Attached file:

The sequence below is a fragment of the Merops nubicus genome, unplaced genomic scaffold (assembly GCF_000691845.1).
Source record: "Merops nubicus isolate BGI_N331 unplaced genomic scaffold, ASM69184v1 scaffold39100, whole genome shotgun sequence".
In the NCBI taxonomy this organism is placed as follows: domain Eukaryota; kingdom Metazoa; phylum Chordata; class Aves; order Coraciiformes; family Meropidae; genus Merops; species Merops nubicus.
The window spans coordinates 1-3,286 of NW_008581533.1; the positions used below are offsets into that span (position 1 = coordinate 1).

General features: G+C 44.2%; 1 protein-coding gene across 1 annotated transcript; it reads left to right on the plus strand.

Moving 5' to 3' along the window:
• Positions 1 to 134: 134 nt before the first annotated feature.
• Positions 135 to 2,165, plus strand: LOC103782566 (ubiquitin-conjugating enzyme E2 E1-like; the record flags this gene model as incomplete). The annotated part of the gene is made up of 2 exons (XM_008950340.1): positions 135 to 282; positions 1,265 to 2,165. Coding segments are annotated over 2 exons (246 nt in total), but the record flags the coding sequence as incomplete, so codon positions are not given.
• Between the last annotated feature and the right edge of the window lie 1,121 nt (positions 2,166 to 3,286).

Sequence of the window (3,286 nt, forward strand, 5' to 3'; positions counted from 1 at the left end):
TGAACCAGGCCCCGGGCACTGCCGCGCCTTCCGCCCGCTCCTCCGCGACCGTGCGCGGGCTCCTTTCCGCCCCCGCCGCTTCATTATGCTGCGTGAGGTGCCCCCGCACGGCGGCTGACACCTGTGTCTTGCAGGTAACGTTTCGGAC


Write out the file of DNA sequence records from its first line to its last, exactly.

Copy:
The sequence below is a fragment of the Merops nubicus genome, unplaced genomic scaffold (assembly GCF_000691845.1).
Source record: "Merops nubicus isolate BGI_N331 unplaced genomic scaffold, ASM69184v1 scaffold39100, whole genome shotgun sequence".
In the NCBI taxonomy this organism is placed as follows: domain Eukaryota; kingdom Metazoa; phylum Chordata; class Aves; order Coraciiformes; family Meropidae; genus Merops; species Merops nubicus.
The window spans coordinates 1-3,286 of NW_008581533.1; the positions used below are offsets into that span (position 1 = coordinate 1).

General features: G+C 44.2%; 1 protein-coding gene across 1 annotated transcript; it reads left to right on the plus strand.

Moving 5' to 3' along the window:
• Positions 1 to 134: 134 nt before the first annotated feature.
• Positions 135 to 2,165, plus strand: LOC103782566 (ubiquitin-conjugating enzyme E2 E1-like; the record flags this gene model as incomplete). The annotated part of the gene is made up of 2 exons (XM_008950340.1): positions 135 to 282; positions 1,265 to 2,165. Coding segments are annotated over 2 exons (246 nt in total), but the record flags the coding sequence as incomplete, so codon positions are not given.
• Between the last annotated feature and the right edge of the window lie 1,121 nt (positions 2,166 to 3,286).

Sequence of the window (3,286 nt, forward strand, 5' to 3'; positions counted from 1 at the left end):
TGAACCAGGCCCCGGGCACTGCCGCGCCTTCCGCCCGCTCCTCCGCGACCGTGCGCGGGCTCCTTTCCGCCCCCGCCGCTTCATTATGCTGCGTGAGGTGCCCCCGCACGGCGGCTGACACCTGTGTCTTGCAGGTAACGTTTCGGAC